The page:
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Hide name means dweller at the hide

hide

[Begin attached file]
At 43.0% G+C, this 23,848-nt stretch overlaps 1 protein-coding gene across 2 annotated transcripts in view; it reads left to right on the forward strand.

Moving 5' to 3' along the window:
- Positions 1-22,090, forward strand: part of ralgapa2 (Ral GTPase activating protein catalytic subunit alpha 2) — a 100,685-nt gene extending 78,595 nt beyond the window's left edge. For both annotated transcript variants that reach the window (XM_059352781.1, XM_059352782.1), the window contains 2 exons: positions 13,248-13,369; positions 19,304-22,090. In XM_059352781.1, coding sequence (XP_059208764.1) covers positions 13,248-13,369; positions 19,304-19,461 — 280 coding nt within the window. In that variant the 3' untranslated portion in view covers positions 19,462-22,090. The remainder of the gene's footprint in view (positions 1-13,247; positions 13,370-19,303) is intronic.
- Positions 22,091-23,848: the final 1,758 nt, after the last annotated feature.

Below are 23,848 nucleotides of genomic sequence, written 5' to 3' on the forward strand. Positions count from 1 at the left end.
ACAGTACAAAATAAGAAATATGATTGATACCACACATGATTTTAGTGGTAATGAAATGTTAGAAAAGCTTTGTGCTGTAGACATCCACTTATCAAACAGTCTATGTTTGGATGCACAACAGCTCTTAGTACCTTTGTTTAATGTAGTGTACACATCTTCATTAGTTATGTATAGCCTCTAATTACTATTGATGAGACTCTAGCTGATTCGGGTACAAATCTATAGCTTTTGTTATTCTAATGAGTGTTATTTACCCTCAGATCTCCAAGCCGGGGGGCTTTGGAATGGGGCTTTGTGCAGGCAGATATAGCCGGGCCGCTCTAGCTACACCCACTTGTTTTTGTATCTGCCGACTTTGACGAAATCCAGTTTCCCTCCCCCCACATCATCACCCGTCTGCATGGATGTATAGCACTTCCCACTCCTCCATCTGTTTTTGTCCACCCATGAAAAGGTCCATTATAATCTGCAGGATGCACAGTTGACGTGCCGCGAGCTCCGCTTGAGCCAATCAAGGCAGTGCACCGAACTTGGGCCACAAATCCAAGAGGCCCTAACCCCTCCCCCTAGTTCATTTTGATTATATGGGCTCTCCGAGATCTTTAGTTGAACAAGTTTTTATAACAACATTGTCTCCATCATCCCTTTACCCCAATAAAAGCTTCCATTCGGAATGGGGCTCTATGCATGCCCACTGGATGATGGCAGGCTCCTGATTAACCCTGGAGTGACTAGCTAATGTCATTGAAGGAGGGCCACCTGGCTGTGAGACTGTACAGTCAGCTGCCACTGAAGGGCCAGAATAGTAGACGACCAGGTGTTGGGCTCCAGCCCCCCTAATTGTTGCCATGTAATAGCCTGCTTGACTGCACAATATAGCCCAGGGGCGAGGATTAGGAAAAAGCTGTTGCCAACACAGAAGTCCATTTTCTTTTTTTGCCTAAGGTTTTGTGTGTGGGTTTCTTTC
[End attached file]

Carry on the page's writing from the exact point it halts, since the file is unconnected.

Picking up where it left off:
Hide, Hyde The surname of HIDE was a locational name ‘the dweller at the hide’ a measure of land of about 120 acres. Local names usually meant where the man held his land. There is also a place so called in County Bedfordshire. The name was originally derived from the Old English word HID. Early records of the name mention la Hide (without surname) recorded in County Bedford in 1197. Hida (without surname) was documented in County Essex in the year 1204. John de la Hyde of County Oxford, was recorded in the year 1273. Adam atte Hyde, 1330 in County Yorkshire. Gilbert de la Hyde of Yorkshire, was listed in the Yorkshire Poll Tax of 1379. Thomas Spencer married Agnes Hide in London in the year of 1527. An interesting member of the name was Charles Cheney Hyde (1873-1952) the American jurist born in Chicago. He was educated at Yale and Harvard, and taught law at Northwestern University, Illinois from 1907 until 1925. He served as a solicitor for the US department of state, and was a member of the Permanent Court of Arbitration at The Hague from 1951 until 1952. At first the coat of arms was a practical matter which served a function on the battlefield and in tournaments. With his helmet covering his face, and armour encasing the knight from head to foot, the only means of identification for his followers, was the insignia painted on his shield, and embroidered on his surcoat, the draped and flowing garment worn over the armour. In many parts of central and western Europe, hereditary surnames began to become fixed at around the 12th century, and have developed and changed slowly over the years. As society became more complex, and such matters as the management of tenure, and in particular the collection of taxes were delegated to special functionaries, it became imperative to distinguish a more complex system of nomenclature to differentiate one individual from another. In many parts of central and western Europe, hereditary surnames began to become fixed at around the 12th century, and have developed and changed slowly over the years. ARMS – Azure a chevron between three lozenges or CREST – An eagle wings expanded gules MOTTO – DEUS NOBLIS HAEC OTIA FECIT God hath given us this tranquility Created by Firstnamestore.com

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